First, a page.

Comment


                  #9
                  Originally posted by prosper View Post
                  I probably get 2-3 per year.

                  Oh gosh. I hate to ask but WHY? We set cruise control now simply to avoid it. Not to mention all the additional headaches with insurance, court fees, and possible driving courses. How much does it usually cost you per year?

                  Comment


                    #10
                    Originally posted by prosper View Post
                    I probably get 2-3 per year.
                    WHY? There is a device installed on every single car to prevent this from happening. It's called a speedometer .
                    Steve

                    * Despite the high cost of living, it remains very popular.
                    * Why should I pay for my daughter's education when she already knows everything?
                    * There are no shortcuts to anywhere worth going.

                    Comment


                      #11
                      I live in the DC metro area. Its speed cameras all over the place and the signs change rapidly. Ironically, Im actually a slow driver. My last ticket was for driving 35 in a 25. i didn't see a sign but assumed the speed limit was 45-60mph because it was a 4 lane road. I believe my last ticket was very similar; 35 in a 25. Fortunately, it doesn't effect my insurance. My driving record is clean.

                      Comment


                        #12
                        Originally posted by prosper View Post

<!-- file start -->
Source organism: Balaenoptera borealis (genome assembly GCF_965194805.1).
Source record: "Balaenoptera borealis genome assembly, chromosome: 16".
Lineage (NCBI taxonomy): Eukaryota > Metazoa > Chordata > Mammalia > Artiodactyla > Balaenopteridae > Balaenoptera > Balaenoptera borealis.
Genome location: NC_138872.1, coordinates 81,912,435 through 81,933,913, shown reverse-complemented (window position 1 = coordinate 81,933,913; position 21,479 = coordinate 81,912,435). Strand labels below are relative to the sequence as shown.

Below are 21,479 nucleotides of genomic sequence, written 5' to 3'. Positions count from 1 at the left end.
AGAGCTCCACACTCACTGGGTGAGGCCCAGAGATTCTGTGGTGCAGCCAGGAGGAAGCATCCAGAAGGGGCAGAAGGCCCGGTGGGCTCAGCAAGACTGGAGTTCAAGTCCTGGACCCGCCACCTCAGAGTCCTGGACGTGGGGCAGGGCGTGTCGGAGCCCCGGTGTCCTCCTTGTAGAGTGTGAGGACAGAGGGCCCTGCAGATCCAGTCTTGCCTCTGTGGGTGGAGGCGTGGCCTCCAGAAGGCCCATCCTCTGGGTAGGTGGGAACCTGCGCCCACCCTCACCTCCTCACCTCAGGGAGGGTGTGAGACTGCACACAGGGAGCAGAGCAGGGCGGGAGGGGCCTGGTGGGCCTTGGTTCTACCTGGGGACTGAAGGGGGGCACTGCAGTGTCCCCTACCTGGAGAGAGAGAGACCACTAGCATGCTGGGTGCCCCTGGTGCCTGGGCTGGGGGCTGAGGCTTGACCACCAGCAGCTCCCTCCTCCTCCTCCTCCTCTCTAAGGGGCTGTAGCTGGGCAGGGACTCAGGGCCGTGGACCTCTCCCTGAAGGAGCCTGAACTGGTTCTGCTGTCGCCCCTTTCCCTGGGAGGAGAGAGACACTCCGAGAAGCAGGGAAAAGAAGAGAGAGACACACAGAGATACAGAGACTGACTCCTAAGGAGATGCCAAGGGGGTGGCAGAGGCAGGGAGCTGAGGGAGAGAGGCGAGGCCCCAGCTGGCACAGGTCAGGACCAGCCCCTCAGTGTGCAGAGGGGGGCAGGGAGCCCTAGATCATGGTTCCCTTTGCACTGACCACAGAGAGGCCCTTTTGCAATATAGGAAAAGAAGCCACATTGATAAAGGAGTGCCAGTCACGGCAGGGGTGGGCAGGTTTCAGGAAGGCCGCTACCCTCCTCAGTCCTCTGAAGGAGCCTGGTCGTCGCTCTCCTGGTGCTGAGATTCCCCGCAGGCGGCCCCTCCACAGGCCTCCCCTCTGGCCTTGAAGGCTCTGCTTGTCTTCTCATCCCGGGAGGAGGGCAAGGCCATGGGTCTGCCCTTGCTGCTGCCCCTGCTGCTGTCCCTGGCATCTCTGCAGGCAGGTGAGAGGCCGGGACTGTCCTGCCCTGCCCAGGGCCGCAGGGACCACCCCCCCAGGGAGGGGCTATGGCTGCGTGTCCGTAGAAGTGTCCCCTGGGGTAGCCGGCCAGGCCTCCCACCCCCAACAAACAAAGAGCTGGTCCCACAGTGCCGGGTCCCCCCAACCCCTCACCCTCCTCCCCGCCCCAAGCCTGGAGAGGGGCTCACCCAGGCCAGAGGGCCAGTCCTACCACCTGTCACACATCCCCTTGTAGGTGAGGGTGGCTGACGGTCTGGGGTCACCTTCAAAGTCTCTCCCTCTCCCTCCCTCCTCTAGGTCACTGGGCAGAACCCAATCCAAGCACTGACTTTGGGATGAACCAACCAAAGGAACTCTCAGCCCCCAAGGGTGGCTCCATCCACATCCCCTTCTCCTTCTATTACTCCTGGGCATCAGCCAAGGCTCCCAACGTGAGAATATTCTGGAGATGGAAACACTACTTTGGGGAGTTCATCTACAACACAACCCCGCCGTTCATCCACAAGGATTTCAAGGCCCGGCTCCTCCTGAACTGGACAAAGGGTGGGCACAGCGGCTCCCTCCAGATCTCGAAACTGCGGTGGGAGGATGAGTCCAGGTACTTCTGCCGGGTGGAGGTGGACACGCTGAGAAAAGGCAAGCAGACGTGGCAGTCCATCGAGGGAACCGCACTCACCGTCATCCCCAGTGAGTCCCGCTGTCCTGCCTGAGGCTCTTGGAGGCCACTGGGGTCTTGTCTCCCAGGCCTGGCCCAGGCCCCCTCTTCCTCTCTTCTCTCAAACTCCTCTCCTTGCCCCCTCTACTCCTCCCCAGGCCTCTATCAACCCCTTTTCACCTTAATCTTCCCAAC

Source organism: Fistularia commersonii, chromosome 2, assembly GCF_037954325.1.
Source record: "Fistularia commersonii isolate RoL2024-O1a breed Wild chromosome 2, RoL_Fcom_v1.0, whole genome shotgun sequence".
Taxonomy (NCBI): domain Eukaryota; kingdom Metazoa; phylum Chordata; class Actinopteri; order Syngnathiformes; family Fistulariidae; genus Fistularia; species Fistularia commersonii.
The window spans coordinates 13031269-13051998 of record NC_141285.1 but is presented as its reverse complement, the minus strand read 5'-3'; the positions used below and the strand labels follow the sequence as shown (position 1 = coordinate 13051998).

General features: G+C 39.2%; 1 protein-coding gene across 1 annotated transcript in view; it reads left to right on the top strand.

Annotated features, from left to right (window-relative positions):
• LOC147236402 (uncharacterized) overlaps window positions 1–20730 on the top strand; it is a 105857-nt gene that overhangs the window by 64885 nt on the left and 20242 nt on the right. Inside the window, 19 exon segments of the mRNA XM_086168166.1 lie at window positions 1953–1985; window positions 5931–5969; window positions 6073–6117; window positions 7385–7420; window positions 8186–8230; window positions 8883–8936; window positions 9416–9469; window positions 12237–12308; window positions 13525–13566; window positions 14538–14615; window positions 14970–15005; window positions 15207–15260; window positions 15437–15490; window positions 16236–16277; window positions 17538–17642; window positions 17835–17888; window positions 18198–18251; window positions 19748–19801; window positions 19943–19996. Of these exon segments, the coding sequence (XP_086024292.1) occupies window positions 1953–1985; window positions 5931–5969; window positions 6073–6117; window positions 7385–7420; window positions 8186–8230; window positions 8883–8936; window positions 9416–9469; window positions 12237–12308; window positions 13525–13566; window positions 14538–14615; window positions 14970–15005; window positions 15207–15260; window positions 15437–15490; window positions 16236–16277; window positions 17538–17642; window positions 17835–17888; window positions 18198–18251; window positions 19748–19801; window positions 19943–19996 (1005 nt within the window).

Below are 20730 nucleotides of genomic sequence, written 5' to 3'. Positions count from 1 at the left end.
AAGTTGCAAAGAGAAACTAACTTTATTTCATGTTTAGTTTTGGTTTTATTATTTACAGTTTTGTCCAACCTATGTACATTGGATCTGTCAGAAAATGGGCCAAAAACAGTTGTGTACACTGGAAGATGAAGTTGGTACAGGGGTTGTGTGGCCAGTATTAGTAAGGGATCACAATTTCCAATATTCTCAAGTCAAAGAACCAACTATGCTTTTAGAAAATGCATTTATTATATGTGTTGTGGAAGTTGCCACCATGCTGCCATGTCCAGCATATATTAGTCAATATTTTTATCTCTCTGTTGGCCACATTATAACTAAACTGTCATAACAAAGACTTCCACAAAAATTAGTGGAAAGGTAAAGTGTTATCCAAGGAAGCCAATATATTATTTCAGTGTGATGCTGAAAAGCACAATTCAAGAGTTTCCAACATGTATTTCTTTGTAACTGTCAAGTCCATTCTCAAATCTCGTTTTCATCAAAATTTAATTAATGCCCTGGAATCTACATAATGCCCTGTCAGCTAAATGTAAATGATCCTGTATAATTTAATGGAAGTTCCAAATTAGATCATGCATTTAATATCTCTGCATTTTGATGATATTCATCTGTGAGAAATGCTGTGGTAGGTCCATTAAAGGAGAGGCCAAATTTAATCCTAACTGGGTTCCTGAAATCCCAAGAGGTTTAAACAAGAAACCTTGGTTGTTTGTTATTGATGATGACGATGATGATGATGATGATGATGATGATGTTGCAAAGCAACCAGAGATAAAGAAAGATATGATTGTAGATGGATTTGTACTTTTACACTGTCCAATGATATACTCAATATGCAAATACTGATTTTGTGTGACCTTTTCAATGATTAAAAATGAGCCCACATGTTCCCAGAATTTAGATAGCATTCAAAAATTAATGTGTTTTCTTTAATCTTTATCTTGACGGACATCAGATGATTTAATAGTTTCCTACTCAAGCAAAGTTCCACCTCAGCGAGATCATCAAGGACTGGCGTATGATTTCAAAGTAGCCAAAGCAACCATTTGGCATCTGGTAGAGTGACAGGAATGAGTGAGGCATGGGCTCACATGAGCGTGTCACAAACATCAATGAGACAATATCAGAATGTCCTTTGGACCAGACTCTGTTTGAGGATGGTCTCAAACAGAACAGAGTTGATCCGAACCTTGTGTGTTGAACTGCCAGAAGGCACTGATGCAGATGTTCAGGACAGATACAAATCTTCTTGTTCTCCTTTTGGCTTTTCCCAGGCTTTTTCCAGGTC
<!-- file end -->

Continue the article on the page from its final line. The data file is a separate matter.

I live in the DC metro area. Its speed cameras all over the place and the signs change rapidly. Ironically, Im actually a slow driver. My last ticket was for driving 35 in a 25. i didn't see a sign but assumed the speed limit was 45-60mph because it was a 4 lane road. I believe my last ticket was very similar; 35 in a 25. Fortunately, it doesn't effect my insurance. My driving record is clean.
                        I'm surprised moving violations don't have any effect on your insurance. Your driving record isn't clean at all if you get 2-3 violations each year.

                        I don't know how things are around there but here it's definitely a pain if you have to go to traffic court each time and lose a day of work which increases the cost even more.
                        Steve

                        * Despite the high cost of living, it remains very popular.
                        * Why should I pay for my daughter's education when she already knows everything?
                        * There are no shortcuts to anywhere worth going.

                        Comment


                          #13
                          Not sure why the insurance company doesn't count it. Maybe in their algorithm, they don't view a 35 mph speeding ticket as a risk. Usually the ticket is 30-40 bucks. hardly worth the effort to go to court.

                          Comment


                            #14
                            Originally posted by prosper View Post
                            Not sure why the insurance company doesn't count it. Maybe in their algorithm, they don't view a 35 mph speeding ticket as a risk. Usually the ticket is 30-40 bucks. hardly worth the effort to go to court.
                            Yeah. If it doesn’t affect insurance and you get no points on your license there’s really no benefit to fighting it. I guess you just chalk it up to “stupid tax” and move on.
                            Steve

                            * Despite the high cost of living, it remains very popular.
                            * Why should I pay for my daughter's education when she already knows everything?
                            * There are no shortcuts to anywhere worth going.

                            Comment


                              #15
                              Originally posted by prosper View Post
                              Not sure why the insurance company doesn't count it. Maybe in their algorithm, they don't view a 35 mph speeding ticket as a risk. Usually the ticket is 30-40 bucks. hardly worth the effort to go to court.
                              I believe it's because the ticket from the cameras is applied only to the car, not the person.

                              Comment